João Oliveira; Tiago João Vieira Guerreiro; Hugo Nicolau; Joaquim A. Jorge; Daniel Gonçalves
The emergence of touch screen devices poses a new set of challenges regarding text-entry. These are more obvious when considering blind people, as touch screens lack the tactile feedback they are used to when interacting with devices. The available solutions to enable non-visual text-entry resort to a wide set of targets, complex interaction techniques or unfamiliar layouts. We propose BrailleType, a text-entry method based on the Braille alphabet. BrailleType avoids multi-touch gestures in favor of a more simple single-finger interaction, featuring few and large targets. We performed a user study with fifteen blind subjects, to assess this method's performance against Apple's VoiceOver approach. BrailleType although slower, was significantly easier and less error prone. Results suggest that the target users would have a smoother adaptation to BrailleType than to other more complex methods.
Keywords: Blind; Braille; Mobile Devices; Text-Entry; Touch screens
Potential Pricing Discrimination Due to Inaccessible Web Sites BIBAKFull-Text 108-114
  Jonathan Lazar; Brian Wentz; Matthew Bogdan; Edrick Clowney; Matthew Davis; Joseph Guiffo; Danial Gunnarsson; Dustin Hanks; John Harris; Behnjay Holt; Mark Kitchin; Mark Motayne; Roslin Nzokou; Leela Sedaghat; Kathryn Stern
Although tools and design guidelines exist to make web sites accessible, a majority of web sites continue to be inaccessible. When a web site offers special prices that are available only on the web site (not the physical store), and the web site itself is inaccessible, this can lead to discriminatory pricing, where people with disabilities could end up paying higher prices than people without disabilities who can access the web site and take advantage of the online-only prices. This research examined whether 10 of the top e-commerce web sites which offer online-only price specials are accessible. The results revealed that there were multiple categories of accessibility violations found on all of the evaluated web sites.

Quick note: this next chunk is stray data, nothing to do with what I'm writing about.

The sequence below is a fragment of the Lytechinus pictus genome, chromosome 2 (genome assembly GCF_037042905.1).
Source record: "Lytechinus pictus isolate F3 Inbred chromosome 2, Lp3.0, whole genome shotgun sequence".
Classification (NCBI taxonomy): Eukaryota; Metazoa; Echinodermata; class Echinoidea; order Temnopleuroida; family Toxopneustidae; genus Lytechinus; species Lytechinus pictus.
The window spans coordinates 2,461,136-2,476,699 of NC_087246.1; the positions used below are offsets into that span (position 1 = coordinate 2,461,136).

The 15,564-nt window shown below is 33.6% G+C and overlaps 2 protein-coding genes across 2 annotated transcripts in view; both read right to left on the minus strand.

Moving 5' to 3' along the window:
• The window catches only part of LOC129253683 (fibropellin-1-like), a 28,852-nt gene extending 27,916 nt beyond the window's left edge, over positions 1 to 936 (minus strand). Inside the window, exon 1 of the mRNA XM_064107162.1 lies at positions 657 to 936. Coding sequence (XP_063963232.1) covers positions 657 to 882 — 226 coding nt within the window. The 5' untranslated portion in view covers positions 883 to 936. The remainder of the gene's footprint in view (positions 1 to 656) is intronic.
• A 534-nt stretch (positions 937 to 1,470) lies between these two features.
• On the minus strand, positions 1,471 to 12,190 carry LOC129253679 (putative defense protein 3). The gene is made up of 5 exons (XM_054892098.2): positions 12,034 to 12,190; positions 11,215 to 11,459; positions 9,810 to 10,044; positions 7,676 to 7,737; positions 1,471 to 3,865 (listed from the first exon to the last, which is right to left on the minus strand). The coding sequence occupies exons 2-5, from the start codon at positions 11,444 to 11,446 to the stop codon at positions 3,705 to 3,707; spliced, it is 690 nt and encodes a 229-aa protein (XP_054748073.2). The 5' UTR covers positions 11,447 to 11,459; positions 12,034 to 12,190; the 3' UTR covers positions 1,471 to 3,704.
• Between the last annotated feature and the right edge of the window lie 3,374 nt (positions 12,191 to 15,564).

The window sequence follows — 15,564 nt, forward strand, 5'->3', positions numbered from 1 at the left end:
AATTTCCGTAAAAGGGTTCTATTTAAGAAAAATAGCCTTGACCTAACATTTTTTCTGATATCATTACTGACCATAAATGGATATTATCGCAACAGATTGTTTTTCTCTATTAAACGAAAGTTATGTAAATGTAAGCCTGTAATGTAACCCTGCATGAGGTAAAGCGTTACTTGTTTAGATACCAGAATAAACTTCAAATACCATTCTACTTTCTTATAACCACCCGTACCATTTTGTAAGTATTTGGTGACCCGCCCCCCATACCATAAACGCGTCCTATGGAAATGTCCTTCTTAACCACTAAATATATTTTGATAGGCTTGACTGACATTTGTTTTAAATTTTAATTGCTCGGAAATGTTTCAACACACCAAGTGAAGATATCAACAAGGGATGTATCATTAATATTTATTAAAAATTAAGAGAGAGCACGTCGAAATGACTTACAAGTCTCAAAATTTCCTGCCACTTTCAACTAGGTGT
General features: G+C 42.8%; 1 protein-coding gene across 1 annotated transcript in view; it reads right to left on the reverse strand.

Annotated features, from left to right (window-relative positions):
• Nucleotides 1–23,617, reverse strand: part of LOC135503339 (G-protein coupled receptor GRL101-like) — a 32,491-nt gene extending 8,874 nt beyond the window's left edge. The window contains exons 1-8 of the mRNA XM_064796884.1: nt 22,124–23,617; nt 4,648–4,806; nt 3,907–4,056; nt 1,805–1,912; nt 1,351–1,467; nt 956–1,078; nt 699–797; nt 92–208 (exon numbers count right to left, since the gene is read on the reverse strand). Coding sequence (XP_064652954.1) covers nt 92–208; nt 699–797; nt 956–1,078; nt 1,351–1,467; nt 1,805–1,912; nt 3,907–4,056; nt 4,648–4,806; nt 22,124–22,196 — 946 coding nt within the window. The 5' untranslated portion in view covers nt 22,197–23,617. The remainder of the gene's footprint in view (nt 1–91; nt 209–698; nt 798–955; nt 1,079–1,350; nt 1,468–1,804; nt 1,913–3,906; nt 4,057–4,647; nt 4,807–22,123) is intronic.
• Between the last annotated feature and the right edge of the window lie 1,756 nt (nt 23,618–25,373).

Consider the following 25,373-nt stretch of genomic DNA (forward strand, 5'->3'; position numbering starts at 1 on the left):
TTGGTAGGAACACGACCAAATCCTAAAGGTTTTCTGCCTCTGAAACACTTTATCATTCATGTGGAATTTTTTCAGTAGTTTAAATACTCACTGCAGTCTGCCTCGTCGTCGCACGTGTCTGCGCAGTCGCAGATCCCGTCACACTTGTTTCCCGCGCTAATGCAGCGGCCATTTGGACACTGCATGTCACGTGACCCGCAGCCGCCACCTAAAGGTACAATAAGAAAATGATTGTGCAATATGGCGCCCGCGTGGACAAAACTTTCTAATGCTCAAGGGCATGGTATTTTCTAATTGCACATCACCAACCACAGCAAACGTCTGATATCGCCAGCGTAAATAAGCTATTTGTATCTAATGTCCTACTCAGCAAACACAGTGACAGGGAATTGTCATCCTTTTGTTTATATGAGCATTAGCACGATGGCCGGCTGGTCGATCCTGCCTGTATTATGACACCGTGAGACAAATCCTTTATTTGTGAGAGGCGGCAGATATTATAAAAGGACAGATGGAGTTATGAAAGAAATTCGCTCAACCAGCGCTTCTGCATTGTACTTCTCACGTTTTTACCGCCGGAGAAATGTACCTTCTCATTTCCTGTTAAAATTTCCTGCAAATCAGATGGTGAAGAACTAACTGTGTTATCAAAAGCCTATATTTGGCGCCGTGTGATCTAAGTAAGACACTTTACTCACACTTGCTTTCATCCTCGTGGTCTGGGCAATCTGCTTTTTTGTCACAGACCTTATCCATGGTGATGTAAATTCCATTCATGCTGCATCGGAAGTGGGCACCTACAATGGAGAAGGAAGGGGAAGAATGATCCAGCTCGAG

Keywords: discrimination; web accessibility; disabilities; e-commerce

Affective HCI

Measuring Immersion and Affect in a Brain-Computer Interface Game BIBAKFull-Text 115-128
  Gido Hakvoort; Hayrettin Gürkök; Danny Plass-Oude Bos; Michel Obbink; Mannes Poel
Brain-computer interfaces (BCIs) have widely been used in medical applications, to facilitate making selections. However, whether they are suitable for recreational applications is unclear as they have rarely been evaluated for user experience. As the scope of the BCI applications is expanding from medical to recreational use, the expectations of BCIs are also changing. Although the performance of BCIs is still important, finding suitable BCI modalities and investigating their influence on user experience demand more and more attention. In this study a BCI selection method and a comparable non-BCI selection method were integrated into a computer game to evaluate user experience in terms of immersion and affect. An experiment with seventeen participants showed that the BCI selection method was more immersive and positively affective than the non-BCI selection method. Participants also seemed to be more indulgent towards the BCI selection method.
Keywords: Brain-computer interfaces; affective computing; immersion; games
Understanding Goal Setting Behavior in the Context of Energy Consumption Reduction BIBAKFull-Text 129-143
  Michelle Scott; Mary Barreto; Filipe Quintal; Ian Oakley